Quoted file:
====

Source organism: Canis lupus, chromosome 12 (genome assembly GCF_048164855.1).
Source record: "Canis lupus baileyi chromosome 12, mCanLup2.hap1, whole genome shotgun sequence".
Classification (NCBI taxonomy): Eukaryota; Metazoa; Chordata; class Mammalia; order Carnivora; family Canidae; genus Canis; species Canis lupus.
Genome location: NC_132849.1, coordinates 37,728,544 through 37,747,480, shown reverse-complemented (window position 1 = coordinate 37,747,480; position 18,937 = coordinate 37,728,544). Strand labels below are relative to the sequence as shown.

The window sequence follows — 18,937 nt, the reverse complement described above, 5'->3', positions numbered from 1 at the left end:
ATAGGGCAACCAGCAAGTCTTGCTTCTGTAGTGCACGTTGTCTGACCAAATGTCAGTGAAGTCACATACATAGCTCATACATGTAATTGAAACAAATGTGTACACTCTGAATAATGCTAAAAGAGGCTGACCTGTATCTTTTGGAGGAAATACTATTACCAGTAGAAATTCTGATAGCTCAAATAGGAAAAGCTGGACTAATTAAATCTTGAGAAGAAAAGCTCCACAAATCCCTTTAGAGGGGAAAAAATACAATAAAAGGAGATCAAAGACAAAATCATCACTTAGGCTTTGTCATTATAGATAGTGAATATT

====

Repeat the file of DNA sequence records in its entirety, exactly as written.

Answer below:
Source organism: Canis lupus, chromosome 12 (genome assembly GCF_048164855.1).
Source record: "Canis lupus baileyi chromosome 12, mCanLup2.hap1, whole genome shotgun sequence".
Classification (NCBI taxonomy): Eukaryota; Metazoa; Chordata; class Mammalia; order Carnivora; family Canidae; genus Canis; species Canis lupus.
Genome location: NC_132849.1, coordinates 37,728,544 through 37,747,480, shown reverse-complemented (window position 1 = coordinate 37,747,480; position 18,937 = coordinate 37,728,544). Strand labels below are relative to the sequence as shown.

The window sequence follows — 18,937 nt, the reverse complement described above, 5'->3', positions numbered from 1 at the left end:
ATAGGGCAACCAGCAAGTCTTGCTTCTGTAGTGCACGTTGTCTGACCAAATGTCAGTGAAGTCACATACATAGCTCATACATGTAATTGAAACAAATGTGTACACTCTGAATAATGCTAAAAGAGGCTGACCTGTATCTTTTGGAGGAAATACTATTACCAGTAGAAATTCTGATAGCTCAAATAGGAAAAGCTGGACTAATTAAATCTTGAGAAGAAAAGCTCCACAAATCCCTTTAGAGGGGAAAAAATACAATAAAAGGAGATCAAAGACAAAATCATCACTTAGGCTTTGTCATTATAGATAGTGAATATT